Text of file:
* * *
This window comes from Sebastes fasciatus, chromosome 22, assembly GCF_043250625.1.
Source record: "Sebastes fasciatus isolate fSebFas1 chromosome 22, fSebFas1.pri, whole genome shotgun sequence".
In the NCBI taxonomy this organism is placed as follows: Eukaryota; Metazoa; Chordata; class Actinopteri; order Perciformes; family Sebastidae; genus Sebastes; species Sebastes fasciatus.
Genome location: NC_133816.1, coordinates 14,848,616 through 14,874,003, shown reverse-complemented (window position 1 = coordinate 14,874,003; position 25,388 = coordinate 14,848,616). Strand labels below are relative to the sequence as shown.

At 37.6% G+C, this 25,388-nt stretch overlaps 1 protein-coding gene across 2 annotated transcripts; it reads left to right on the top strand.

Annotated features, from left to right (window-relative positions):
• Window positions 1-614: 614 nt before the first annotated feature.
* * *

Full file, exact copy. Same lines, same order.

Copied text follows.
This window comes from Sebastes fasciatus, chromosome 22, assembly GCF_043250625.1.
Source record: "Sebastes fasciatus isolate fSebFas1 chromosome 22, fSebFas1.pri, whole genome shotgun sequence".
In the NCBI taxonomy this organism is placed as follows: Eukaryota; Metazoa; Chordata; class Actinopteri; order Perciformes; family Sebastidae; genus Sebastes; species Sebastes fasciatus.
Genome location: NC_133816.1, coordinates 14,848,616 through 14,874,003, shown reverse-complemented (window position 1 = coordinate 14,874,003; position 25,388 = coordinate 14,848,616). Strand labels below are relative to the sequence as shown.

At 37.6% G+C, this 25,388-nt stretch overlaps 1 protein-coding gene across 2 annotated transcripts; it reads left to right on the top strand.

Annotated features, from left to right (window-relative positions):
• Window positions 1-614: 614 nt before the first annotated feature.